Friday, December 19, 2014

How Bishop Qais Sadeq Entered The Patriarchate of Antioch

From an interview in this month's Majallat al-Nour. Arabic original in pdf here.

Who is Qais Sadeq?

I was born in Amman, Jordan in 1954. My father is Fuad bin Georges Sadeq who put on the robe of Christ in the baptismal font of the Church of Saints Sergius and Bacchus in Kousba, al-Koura, the village of his fathers and grandfathers. My mother is from Ramlet al-Bayda, Palestine. I received my general Jordanian secondary diploma in literature in 1972 from Taj High School in Amman. On the Feast of the Cross, September 14, 1986 Patriarch Ignatius IV ordained me as a celibate deacon at Holy Cross Cathedral in Damascus and as a priest in the same cathedral on September 14, 1988. I was elevated to the rank of archimandrite by Patriarch Ignatius IV on March 11, 1990 and was appointed as an advisory judge for the spiritual appeals court in Damascus (Patriarchal Decision no. 84/1990). On May 6, 1992, I was appointed pastor of the Church of Saint George in Damascus and pastor of the Romanian Orthodox in Damascus. With the blessing of Patriarch Ignatius IV, I returned to Amman to be a consultant at the Crown Prince's Office for Christian Affairs (1995-1999).

How did you come to the Patriarchate of Antioch?

In June, 1972, I came to Balamand from Jordan for the first time to participate in summer training workshops held by the Orthodox Youth Movement. Among those I met there were the Metropolitan of Mount Lebanon, the engineer Michel (now Metropolitan Ephrem) Kyriakos, Hani (now Patriarch John X) Yazigi, members of the Holy Synod of Antioch and senior members of the Youth Movement.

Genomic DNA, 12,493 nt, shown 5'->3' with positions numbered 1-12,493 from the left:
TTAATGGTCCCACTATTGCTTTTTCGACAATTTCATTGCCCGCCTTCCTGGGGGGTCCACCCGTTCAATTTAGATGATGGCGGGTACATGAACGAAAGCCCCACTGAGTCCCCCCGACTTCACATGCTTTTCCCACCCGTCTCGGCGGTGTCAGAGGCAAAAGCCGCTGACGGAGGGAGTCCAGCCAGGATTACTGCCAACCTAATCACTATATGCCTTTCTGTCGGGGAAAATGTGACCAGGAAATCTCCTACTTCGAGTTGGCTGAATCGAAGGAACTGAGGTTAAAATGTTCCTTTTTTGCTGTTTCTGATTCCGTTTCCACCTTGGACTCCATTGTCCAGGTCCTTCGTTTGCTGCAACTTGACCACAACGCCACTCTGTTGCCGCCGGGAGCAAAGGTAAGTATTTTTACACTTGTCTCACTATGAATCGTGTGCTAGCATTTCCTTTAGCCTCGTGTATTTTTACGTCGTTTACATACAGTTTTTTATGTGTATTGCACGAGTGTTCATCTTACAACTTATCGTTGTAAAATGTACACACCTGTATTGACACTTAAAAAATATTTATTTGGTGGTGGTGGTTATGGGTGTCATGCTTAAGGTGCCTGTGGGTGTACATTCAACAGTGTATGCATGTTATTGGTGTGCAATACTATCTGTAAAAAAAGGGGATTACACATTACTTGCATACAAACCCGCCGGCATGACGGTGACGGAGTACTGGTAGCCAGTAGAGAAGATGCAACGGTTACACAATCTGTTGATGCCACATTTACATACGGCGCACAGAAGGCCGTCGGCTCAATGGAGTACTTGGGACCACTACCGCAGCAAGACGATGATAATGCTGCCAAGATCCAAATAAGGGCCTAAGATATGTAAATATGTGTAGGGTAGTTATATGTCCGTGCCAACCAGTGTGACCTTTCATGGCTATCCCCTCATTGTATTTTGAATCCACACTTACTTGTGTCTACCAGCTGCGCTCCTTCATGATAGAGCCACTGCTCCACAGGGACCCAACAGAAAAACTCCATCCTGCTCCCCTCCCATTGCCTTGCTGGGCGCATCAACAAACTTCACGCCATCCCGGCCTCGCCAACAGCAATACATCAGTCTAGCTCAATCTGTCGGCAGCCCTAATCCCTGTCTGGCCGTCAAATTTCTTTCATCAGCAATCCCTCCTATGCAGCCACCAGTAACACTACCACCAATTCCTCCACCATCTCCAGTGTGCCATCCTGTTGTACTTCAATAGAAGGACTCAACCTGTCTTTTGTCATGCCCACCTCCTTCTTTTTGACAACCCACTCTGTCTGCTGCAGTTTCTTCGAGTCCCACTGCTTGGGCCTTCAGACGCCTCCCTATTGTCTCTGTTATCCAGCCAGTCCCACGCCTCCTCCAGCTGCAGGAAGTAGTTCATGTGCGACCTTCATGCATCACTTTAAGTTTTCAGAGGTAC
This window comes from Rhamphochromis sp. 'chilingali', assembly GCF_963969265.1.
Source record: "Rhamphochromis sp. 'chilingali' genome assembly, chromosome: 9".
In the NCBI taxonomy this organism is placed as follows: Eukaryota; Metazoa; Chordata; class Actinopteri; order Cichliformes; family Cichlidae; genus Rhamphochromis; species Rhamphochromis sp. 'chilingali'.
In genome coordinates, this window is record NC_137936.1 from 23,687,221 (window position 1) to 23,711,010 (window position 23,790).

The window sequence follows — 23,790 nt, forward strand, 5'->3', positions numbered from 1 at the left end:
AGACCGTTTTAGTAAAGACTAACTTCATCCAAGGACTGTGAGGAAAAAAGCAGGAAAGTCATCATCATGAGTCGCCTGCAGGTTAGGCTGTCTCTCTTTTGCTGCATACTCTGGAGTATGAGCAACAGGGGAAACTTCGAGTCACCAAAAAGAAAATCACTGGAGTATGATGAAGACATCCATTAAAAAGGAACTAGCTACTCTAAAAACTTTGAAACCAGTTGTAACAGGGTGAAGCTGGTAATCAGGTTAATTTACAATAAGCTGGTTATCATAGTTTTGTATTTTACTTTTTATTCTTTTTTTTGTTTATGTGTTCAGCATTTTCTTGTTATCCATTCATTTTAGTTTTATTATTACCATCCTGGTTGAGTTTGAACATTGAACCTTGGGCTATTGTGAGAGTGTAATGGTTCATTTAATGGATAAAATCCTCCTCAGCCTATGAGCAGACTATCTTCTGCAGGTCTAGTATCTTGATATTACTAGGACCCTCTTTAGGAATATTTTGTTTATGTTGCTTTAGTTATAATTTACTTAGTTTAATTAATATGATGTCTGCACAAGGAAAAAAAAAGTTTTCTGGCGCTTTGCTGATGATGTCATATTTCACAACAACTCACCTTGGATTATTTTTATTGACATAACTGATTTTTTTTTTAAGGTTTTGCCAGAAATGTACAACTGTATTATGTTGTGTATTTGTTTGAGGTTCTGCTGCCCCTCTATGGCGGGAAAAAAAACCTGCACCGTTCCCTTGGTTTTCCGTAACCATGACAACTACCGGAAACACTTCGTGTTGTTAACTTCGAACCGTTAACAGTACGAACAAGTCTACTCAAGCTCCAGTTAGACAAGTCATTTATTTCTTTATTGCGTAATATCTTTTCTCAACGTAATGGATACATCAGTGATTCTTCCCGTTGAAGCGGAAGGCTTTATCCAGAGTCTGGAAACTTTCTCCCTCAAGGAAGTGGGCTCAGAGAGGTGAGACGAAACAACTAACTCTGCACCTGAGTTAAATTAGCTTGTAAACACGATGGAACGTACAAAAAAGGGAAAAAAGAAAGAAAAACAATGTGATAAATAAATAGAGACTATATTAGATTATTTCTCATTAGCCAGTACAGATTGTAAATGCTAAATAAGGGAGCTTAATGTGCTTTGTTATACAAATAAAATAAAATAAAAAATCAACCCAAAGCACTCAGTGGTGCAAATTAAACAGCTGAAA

After two months, with the blessing of Patriarch Elias IV I returned once more to Balamand as a patriarchal student at the Saint John of Damascus Institute of Theology. Among those under whom I studied were Patriarch Ignatius IV of thrice-blessed memory, then Metropolitan of Lattakia and dean of the Institute; His Eminence Metropolitan Elias (Audi), his assistant; Sayyedna Georges Khodr; Nadim (Fr Paul) Tarazi; and Dr Adib Saab. Among my colleagues during my studies then were Metropolitans Elias (Kfoury), Samih (Mansour), Georges (Abu Zakhem) and Paul (Bendaly) of blessed memory. However, God's will was that I leave Balamand before the end of the first term and go to Bucharest in order to receive theological instruction at its theological institute as a student from the Patriarchate of Antioch.

How did you come to Romania?

Through the World Fellowship of Orthodox Youth  Movements (Syndesmos) and with the blessing of Patriarch Justinian of thrice-blessed memory (the patriarch of the Romanian Orthodox Church), I received a scholarship to do theological studies at the Orthodox seminary in Bucharest, Romania. Because of the position of the Orthodox spiritual leadership of Jerusalem toward Arab members of the Church, the bishop of the diocese (Diodoros, later patriarch of Jerusalem) refused to grant me a certificate of his blessing, claiming that the Church of Jerusalem was not in need of theologians and that the priests and servants that it already had were enough for it. Because of Patriarch Justinian's understanding of the pastoral situation in the See of Jerusalem, he regarded me as a member of the Romanian Church and so did away with the need for a recommendation from Jerusalem. With the blessing of Patriarch Elias IV and the encouragement of the dean of the Saint John of Damascus Institute of Theology at the time, Metropolitan Elias (Hazim), the future patriarch, I entered the Orthodox seminary in Bucharest at the end of the first term as a member of the Antiochian and Romanian Churches. This provoked a protest from the Church of Jerusalem, headed by Patriarch Venediktos, his vicar Metropolitan Basilios and the bishop  of Jordan, Diodoros against the Church of Romania. However, the unity of the position of Antioch and Romania resolved the issue.

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